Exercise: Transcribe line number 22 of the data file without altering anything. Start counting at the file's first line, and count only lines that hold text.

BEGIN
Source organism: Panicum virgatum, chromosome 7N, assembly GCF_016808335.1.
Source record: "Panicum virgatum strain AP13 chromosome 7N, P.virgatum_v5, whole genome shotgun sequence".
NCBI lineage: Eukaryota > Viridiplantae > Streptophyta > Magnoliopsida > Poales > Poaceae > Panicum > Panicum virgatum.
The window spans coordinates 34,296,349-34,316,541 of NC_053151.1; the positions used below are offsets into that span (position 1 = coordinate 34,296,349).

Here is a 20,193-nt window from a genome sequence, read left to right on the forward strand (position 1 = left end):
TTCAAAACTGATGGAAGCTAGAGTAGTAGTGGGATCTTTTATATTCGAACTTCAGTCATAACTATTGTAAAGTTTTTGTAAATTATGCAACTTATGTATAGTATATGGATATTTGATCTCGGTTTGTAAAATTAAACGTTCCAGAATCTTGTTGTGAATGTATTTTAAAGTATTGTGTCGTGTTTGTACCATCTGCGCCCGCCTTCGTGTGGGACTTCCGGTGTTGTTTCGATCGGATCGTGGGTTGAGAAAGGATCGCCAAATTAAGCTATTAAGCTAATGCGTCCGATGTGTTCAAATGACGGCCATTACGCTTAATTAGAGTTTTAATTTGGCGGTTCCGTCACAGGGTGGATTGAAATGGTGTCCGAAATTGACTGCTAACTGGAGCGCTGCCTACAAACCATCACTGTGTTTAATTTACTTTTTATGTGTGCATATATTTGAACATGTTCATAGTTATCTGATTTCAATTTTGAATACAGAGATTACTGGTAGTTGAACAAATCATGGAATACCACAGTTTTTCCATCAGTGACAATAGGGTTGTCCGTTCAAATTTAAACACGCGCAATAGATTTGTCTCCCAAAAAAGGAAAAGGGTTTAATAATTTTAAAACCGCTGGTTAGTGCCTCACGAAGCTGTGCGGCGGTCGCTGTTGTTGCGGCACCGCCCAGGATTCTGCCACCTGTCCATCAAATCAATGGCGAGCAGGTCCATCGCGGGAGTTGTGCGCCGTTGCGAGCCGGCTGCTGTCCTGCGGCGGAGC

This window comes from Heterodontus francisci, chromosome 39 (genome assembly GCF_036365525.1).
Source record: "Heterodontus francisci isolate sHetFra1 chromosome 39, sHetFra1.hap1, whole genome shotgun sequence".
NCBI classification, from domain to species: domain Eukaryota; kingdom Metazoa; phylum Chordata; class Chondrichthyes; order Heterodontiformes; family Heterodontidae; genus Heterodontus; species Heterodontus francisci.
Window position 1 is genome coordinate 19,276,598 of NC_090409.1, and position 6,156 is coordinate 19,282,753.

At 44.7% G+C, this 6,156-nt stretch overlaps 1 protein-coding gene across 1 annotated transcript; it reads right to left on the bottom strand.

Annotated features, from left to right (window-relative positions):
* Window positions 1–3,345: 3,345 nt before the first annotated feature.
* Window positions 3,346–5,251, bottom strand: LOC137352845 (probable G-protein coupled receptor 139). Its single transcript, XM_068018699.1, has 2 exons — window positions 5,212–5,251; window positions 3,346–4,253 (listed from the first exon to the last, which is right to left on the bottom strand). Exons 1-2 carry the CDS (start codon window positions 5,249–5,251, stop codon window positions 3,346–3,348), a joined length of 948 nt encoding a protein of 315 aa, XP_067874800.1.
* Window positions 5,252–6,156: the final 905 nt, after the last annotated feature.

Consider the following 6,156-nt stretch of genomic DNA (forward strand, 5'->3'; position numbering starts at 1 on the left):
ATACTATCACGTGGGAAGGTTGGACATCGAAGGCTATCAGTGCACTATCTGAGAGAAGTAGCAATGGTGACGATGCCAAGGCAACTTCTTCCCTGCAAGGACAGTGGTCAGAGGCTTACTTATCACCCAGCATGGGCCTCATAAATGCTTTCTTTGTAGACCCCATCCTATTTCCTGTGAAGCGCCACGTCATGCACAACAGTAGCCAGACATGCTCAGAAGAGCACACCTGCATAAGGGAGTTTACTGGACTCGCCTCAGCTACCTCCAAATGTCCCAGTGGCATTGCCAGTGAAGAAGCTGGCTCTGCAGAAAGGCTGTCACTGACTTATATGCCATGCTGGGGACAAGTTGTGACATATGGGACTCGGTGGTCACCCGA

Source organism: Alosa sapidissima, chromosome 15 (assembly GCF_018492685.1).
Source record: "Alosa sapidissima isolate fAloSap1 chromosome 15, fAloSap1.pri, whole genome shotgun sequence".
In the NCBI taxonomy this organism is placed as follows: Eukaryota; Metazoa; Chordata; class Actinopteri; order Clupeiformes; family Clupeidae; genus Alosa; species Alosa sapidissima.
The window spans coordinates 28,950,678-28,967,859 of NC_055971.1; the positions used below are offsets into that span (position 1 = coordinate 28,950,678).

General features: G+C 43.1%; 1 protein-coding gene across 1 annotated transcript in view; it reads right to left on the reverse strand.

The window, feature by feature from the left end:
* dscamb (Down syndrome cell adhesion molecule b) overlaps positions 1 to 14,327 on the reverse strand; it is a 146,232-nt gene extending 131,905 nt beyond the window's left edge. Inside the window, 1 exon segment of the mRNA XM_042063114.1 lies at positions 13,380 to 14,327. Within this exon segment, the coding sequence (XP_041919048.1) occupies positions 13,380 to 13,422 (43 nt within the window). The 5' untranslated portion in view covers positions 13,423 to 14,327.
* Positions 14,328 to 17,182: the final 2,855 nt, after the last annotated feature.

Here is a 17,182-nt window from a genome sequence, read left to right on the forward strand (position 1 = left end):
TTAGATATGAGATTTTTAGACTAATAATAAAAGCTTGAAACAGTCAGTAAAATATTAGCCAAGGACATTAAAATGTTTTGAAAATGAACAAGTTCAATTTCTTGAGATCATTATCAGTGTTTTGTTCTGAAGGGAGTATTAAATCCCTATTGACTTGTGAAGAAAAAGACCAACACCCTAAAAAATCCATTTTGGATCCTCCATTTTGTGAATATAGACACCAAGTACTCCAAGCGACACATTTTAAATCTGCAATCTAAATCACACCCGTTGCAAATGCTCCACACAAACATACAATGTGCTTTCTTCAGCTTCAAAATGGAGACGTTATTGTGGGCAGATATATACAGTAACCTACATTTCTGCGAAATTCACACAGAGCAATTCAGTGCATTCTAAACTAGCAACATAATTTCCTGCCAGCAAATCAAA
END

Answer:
General features: G+C 43.1%; 1 protein-coding gene across 1 annotated transcript in view; it reads right to left on the reverse strand.